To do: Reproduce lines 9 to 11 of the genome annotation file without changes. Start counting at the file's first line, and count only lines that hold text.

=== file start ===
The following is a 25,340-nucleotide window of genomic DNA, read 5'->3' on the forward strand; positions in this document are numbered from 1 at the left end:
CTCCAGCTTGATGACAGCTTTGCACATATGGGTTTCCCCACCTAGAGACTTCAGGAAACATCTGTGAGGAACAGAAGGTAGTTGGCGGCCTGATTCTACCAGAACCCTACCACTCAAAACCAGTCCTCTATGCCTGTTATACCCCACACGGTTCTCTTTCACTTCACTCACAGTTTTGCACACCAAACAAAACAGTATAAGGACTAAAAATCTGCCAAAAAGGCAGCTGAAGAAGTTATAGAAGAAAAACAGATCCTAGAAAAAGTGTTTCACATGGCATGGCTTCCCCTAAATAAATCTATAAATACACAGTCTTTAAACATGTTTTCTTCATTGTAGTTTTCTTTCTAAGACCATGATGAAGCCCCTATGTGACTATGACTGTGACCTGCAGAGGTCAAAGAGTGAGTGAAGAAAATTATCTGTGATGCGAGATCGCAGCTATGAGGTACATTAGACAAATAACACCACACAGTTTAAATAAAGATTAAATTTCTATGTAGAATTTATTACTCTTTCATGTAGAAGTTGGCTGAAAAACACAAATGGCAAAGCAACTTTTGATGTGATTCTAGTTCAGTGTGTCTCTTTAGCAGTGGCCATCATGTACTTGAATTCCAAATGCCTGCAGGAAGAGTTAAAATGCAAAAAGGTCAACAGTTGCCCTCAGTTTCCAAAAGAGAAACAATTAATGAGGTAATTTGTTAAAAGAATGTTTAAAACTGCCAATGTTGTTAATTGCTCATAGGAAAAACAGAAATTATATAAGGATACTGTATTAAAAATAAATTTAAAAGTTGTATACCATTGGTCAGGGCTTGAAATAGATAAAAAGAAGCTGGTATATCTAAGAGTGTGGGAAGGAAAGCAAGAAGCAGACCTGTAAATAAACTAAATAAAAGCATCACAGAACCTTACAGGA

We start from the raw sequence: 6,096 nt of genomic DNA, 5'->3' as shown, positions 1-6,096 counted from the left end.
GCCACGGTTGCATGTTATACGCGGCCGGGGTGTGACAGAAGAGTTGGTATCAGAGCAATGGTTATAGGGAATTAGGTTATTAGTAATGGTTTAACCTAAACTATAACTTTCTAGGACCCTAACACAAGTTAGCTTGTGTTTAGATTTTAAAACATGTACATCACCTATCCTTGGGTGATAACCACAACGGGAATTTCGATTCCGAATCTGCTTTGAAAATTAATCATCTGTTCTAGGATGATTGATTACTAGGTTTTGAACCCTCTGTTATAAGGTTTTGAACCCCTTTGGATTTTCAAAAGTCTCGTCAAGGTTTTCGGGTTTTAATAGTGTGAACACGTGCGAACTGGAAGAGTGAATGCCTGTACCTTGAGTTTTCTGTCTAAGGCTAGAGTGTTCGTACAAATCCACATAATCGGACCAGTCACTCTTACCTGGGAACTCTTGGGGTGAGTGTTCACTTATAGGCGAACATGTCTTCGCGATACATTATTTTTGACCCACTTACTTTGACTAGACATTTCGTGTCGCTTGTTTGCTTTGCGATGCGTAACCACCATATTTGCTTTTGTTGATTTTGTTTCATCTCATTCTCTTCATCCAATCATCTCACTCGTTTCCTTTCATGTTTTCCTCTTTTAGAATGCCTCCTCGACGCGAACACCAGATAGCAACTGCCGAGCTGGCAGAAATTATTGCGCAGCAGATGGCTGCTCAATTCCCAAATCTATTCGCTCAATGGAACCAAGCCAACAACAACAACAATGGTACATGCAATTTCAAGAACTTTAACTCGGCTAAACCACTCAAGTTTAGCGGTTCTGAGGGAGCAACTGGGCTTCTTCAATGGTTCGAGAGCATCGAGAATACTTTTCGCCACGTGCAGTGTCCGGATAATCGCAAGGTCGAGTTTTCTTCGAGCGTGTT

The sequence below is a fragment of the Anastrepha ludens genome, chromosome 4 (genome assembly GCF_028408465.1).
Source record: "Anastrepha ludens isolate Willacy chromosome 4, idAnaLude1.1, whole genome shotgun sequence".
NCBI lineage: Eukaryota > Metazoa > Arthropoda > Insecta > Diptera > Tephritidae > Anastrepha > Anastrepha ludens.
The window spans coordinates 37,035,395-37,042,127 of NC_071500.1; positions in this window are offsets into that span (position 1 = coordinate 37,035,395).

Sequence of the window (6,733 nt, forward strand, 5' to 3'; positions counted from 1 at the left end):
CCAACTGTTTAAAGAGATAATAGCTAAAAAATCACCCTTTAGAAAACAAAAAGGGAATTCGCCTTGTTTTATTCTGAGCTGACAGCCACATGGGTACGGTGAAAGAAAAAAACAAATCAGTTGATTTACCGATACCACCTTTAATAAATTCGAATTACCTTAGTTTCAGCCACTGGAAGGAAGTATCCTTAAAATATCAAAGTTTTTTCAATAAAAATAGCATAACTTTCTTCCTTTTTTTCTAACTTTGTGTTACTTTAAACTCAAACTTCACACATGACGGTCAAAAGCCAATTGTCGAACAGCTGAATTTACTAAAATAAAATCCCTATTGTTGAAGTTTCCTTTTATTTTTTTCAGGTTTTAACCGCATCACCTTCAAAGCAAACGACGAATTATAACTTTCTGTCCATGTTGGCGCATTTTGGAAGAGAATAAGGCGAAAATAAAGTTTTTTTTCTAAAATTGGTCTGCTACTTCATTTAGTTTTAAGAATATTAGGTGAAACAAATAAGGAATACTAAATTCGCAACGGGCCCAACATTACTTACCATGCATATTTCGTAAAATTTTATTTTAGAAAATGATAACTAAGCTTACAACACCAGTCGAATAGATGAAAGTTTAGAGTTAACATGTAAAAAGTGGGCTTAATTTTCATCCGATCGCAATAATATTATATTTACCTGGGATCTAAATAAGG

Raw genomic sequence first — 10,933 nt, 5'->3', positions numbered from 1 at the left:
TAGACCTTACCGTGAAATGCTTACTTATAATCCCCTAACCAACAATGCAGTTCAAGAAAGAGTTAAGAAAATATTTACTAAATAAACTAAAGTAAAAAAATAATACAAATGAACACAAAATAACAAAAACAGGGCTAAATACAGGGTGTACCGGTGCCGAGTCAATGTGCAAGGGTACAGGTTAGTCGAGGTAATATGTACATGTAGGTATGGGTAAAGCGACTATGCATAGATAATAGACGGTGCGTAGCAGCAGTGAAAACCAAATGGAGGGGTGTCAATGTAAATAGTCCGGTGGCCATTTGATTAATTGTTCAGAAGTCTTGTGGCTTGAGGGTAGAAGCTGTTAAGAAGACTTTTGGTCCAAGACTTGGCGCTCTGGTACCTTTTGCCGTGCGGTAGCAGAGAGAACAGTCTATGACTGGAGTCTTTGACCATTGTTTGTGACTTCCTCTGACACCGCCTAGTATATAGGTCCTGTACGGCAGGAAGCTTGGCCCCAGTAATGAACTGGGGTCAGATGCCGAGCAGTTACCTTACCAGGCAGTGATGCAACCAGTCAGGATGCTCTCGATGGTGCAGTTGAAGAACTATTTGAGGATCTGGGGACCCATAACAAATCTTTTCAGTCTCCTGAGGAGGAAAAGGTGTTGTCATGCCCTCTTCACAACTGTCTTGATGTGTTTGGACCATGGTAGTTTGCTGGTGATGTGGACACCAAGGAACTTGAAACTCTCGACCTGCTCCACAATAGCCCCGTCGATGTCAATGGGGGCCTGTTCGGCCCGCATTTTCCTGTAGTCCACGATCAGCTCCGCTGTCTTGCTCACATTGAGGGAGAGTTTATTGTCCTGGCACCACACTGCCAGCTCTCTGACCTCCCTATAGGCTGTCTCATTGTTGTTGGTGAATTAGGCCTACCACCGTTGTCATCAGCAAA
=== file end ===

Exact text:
Sequence of the window (6,733 nt, forward strand, 5' to 3'; positions counted from 1 at the left end):
CCAACTGTTTAAAGAGATAATAGCTAAAAAATCACCCTTTAGAAAACAAAAAGGGAATTCGCCTTGTTTTATTCTGAGCTGACAGCCACATGGGTACGGTGAAAGAAAAAAACAAATCAGTTGATTTACCGATACCACCTTTAATAAATTCGAATTACCTTAGTTTCAGCCACTGGAAGGAAGTATCCTTAAAATATCAAAGTTTTTTCAATAAAAATAGCATAACTTTCTTCCTTTTTTTCTAACTTTGTGTTACTTTAAACTCAAACTTCACACATGACGGTCAAAAGCCAATTGTCGAACAGCTGAATTTACTAAAATAAAATCCCTATTGTTGAAGTTTCCTTTTATTTTTTTCAGGTTTTAACCGCATCACCTTCAAAGCAAACGACGAATTATAACTTTCTGTCCATGTTGGCGCATTTTGGAAGAGAATAAGGCGAAAATAAAGTTTTTTTTCTAAAATTGGTCTGCTACTTCATTTAGTTTTAAGAATATTAGGTGAAACAAATAAGGAATACTAAATTCGCAACGGGCCCAACATTACTTACCATGCATATTTCGTAAAATTTTATTTTAGAAAATGATAACTAAGCTTACAACACCAGTCGAATAGATGAAAGTTTAGAGTTAACATGTAAAAAGTGGGCTTAATTTTCATCCGATCGCAATAATATTATATTTACCTGGGATCTAAATAAGG

Raw genomic sequence first — 10,933 nt, 5'->3', positions numbered from 1 at the left: